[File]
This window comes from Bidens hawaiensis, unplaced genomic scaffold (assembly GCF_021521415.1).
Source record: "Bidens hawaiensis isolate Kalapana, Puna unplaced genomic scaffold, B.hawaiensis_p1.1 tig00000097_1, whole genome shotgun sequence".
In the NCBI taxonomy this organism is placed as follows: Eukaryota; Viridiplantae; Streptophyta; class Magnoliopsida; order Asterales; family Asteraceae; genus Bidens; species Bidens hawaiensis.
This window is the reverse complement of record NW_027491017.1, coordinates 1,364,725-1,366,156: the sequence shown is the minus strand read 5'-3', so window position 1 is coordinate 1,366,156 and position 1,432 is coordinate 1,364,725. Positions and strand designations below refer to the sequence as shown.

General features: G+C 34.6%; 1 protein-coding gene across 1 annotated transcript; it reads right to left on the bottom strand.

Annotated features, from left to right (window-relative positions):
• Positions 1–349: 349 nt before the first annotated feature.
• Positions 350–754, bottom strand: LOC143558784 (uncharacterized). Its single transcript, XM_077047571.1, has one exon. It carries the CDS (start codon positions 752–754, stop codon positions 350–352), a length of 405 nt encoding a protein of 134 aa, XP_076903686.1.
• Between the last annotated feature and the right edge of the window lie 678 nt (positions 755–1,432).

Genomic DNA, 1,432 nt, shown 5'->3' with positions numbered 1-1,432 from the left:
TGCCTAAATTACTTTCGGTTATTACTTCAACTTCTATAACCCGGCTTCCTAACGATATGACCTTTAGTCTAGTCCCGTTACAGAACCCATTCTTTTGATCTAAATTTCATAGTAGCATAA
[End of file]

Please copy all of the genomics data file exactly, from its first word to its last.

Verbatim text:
This window comes from Bidens hawaiensis, unplaced genomic scaffold (assembly GCF_021521415.1).
Source record: "Bidens hawaiensis isolate Kalapana, Puna unplaced genomic scaffold, B.hawaiensis_p1.1 tig00000097_1, whole genome shotgun sequence".
In the NCBI taxonomy this organism is placed as follows: Eukaryota; Viridiplantae; Streptophyta; class Magnoliopsida; order Asterales; family Asteraceae; genus Bidens; species Bidens hawaiensis.
This window is the reverse complement of record NW_027491017.1, coordinates 1,364,725-1,366,156: the sequence shown is the minus strand read 5'-3', so window position 1 is coordinate 1,366,156 and position 1,432 is coordinate 1,364,725. Positions and strand designations below refer to the sequence as shown.

General features: G+C 34.6%; 1 protein-coding gene across 1 annotated transcript; it reads right to left on the bottom strand.

Annotated features, from left to right (window-relative positions):
• Positions 1–349: 349 nt before the first annotated feature.
• Positions 350–754, bottom strand: LOC143558784 (uncharacterized). Its single transcript, XM_077047571.1, has one exon. It carries the CDS (start codon positions 752–754, stop codon positions 350–352), a length of 405 nt encoding a protein of 134 aa, XP_076903686.1.
• Between the last annotated feature and the right edge of the window lie 678 nt (positions 755–1,432).

Genomic DNA, 1,432 nt, shown 5'->3' with positions numbered 1-1,432 from the left:
TGCCTAAATTACTTTCGGTTATTACTTCAACTTCTATAACCCGGCTTCCTAACGATATGACCTTTAGTCTAGTCCCGTTACAGAACCCATTCTTTTGATCTAAATTTCATAGTAGCATAA